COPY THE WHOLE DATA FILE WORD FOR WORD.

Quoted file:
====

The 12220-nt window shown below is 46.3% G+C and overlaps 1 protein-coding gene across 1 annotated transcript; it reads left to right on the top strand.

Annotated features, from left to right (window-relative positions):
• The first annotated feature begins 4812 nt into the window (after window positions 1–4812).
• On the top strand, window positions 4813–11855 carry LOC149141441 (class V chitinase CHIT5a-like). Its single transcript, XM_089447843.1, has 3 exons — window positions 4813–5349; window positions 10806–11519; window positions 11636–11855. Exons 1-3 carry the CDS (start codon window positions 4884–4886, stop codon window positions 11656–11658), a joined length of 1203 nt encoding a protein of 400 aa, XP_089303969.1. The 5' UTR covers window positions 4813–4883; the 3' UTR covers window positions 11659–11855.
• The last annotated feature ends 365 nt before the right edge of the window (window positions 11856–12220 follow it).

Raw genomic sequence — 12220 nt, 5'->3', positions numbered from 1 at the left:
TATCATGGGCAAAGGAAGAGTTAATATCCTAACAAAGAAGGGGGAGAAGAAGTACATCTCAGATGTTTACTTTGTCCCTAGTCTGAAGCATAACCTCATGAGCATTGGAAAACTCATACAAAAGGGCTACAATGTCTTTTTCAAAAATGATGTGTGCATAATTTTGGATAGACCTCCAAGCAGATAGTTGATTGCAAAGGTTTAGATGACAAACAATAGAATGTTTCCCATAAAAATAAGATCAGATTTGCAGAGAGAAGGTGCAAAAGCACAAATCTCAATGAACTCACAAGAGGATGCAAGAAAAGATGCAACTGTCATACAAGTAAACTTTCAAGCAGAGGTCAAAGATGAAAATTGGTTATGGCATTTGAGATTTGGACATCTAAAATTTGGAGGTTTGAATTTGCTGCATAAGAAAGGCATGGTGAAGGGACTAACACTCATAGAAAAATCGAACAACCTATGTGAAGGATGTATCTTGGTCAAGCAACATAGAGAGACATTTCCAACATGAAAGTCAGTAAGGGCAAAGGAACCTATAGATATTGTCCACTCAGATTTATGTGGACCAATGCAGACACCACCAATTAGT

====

The 12220-nt window shown below is 46.3% G+C and overlaps 1 protein-coding gene across 1 annotated transcript; it reads left to right on the top strand.

Annotated features, from left to right (window-relative positions):
• The first annotated feature begins 4812 nt into the window (after window positions 1–4812).
• On the top strand, window positions 4813–11855 carry LOC149141441 (class V chitinase CHIT5a-like). Its single transcript, XM_089447843.1, has 3 exons — window positions 4813–5349; window positions 10806–11519; window positions 11636–11855. Exons 1-3 carry the CDS (start codon window positions 4884–4886, stop codon window positions 11656–11658), a joined length of 1203 nt encoding a protein of 400 aa, XP_089303969.1. The 5' UTR covers window positions 4813–4883; the 3' UTR covers window positions 11659–11855.
• The last annotated feature ends 365 nt before the right edge of the window (window positions 11856–12220 follow it).

Raw genomic sequence — 12220 nt, 5'->3', positions numbered from 1 at the left:
TATCATGGGCAAAGGAAGAGTTAATATCCTAACAAAGAAGGGGGAGAAGAAGTACATCTCAGATGTTTACTTTGTCCCTAGTCTGAAGCATAACCTCATGAGCATTGGAAAACTCATACAAAAGGGCTACAATGTCTTTTTCAAAAATGATGTGTGCATAATTTTGGATAGACCTCCAAGCAGATAGTTGATTGCAAAGGTTTAGATGACAAACAATAGAATGTTTCCCATAAAAATAAGATCAGATTTGCAGAGAGAAGGTGCAAAAGCACAAATCTCAATGAACTCACAAGAGGATGCAAGAAAAGATGCAACTGTCATACAAGTAAACTTTCAAGCAGAGGTCAAAGATGAAAATTGGTTATGGCATTTGAGATTTGGACATCTAAAATTTGGAGGTTTGAATTTGCTGCATAAGAAAGGCATGGTGAAGGGACTAACACTCATAGAAAAATCGAACAACCTATGTGAAGGATGTATCTTGGTCAAGCAACATAGAGAGACATTTCCAACATGAAAGTCAGTAAGGGCAAAGGAACCTATAGATATTGTCCACTCAGATTTATGTGGACCAATGCAGACACCACCAATTAGT